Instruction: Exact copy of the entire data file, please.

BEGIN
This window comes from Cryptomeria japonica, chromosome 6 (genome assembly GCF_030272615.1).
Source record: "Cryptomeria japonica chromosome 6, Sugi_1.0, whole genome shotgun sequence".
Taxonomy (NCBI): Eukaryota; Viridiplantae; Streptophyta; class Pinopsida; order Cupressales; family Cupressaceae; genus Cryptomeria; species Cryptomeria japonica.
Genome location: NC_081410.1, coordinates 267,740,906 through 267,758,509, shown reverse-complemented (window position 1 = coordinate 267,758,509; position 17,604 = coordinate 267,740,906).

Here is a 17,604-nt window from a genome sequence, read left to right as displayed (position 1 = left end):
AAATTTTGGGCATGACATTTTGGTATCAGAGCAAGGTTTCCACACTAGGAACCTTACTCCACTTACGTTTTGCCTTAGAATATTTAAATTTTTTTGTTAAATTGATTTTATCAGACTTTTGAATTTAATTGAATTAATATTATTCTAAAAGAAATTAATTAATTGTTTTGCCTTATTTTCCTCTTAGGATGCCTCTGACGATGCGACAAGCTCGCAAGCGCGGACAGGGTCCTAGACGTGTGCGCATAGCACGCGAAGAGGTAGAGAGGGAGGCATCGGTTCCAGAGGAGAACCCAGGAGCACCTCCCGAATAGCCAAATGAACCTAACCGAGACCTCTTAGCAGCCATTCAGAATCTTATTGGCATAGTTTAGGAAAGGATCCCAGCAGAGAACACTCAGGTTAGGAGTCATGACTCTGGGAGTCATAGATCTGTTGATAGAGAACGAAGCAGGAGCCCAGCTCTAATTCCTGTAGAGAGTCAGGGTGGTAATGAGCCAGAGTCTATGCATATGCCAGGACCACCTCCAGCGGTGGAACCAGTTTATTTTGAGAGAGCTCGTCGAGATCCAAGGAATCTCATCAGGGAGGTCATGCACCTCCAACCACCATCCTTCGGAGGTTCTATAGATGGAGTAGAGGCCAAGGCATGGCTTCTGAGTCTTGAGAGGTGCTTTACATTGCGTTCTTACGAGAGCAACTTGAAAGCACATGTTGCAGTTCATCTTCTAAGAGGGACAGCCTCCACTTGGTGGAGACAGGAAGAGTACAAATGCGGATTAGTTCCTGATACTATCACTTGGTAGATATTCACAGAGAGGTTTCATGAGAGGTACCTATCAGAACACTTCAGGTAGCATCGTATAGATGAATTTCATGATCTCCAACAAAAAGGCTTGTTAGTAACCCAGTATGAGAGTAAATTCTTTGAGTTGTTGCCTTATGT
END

This window comes from Cryptomeria japonica, chromosome 6 (genome assembly GCF_030272615.1).
Source record: "Cryptomeria japonica chromosome 6, Sugi_1.0, whole genome shotgun sequence".
Taxonomy (NCBI): Eukaryota; Viridiplantae; Streptophyta; class Pinopsida; order Cupressales; family Cupressaceae; genus Cryptomeria; species Cryptomeria japonica.
Genome location: NC_081410.1, coordinates 267,740,906 through 267,758,509, shown reverse-complemented (window position 1 = coordinate 267,758,509; position 17,604 = coordinate 267,740,906).

Here is a 17,604-nt window from a genome sequence, read left to right as displayed (position 1 = left end):
AAATTTTGGGCATGACATTTTGGTATCAGAGCAAGGTTTCCACACTAGGAACCTTACTCCACTTACGTTTTGCCTTAGAATATTTAAATTTTTTTGTTAAATTGATTTTATCAGACTTTTGAATTTAATTGAATTAATATTATTCTAAAAGAAATTAATTAATTGTTTTGCCTTATTTTCCTCTTAGGATGCCTCTGACGATGCGACAAGCTCGCAAGCGCGGACAGGGTCCTAGACGTGTGCGCATAGCACGCGAAGAGGTAGAGAGGGAGGCATCGGTTCCAGAGGAGAACCCAGGAGCACCTCCCGAATAGCCAAATGAACCTAACCGAGACCTCTTAGCAGCCATTCAGAATCTTATTGGCATAGTTTAGGAAAGGATCCCAGCAGAGAACACTCAGGTTAGGAGTCATGACTCTGGGAGTCATAGATCTGTTGATAGAGAACGAAGCAGGAGCCCAGCTCTAATTCCTGTAGAGAGTCAGGGTGGTAATGAGCCAGAGTCTATGCATATGCCAGGACCACCTCCAGCGGTGGAACCAGTTTATTTTGAGAGAGCTCGTCGAGATCCAAGGAATCTCATCAGGGAGGTCATGCACCTCCAACCACCATCCTTCGGAGGTTCTATAGATGGAGTAGAGGCCAAGGCATGGCTTCTGAGTCTTGAGAGGTGCTTTACATTGCGTTCTTACGAGAGCAACTTGAAAGCACATGTTGCAGTTCATCTTCTAAGAGGGACAGCCTCCACTTGGTGGAGACAGGAAGAGTACAAATGCGGATTAGTTCCTGATACTATCACTTGGTAGATATTCACAGAGAGGTTTCATGAGAGGTACCTATCAGAACACTTCAGGTAGCATCGTATAGATGAATTTCATGATCTCCAACAAAAAGGCTTGTTAGTAACCCAGTATGAGAGTAAATTCTTTGAGTTGTTGCCTTATGT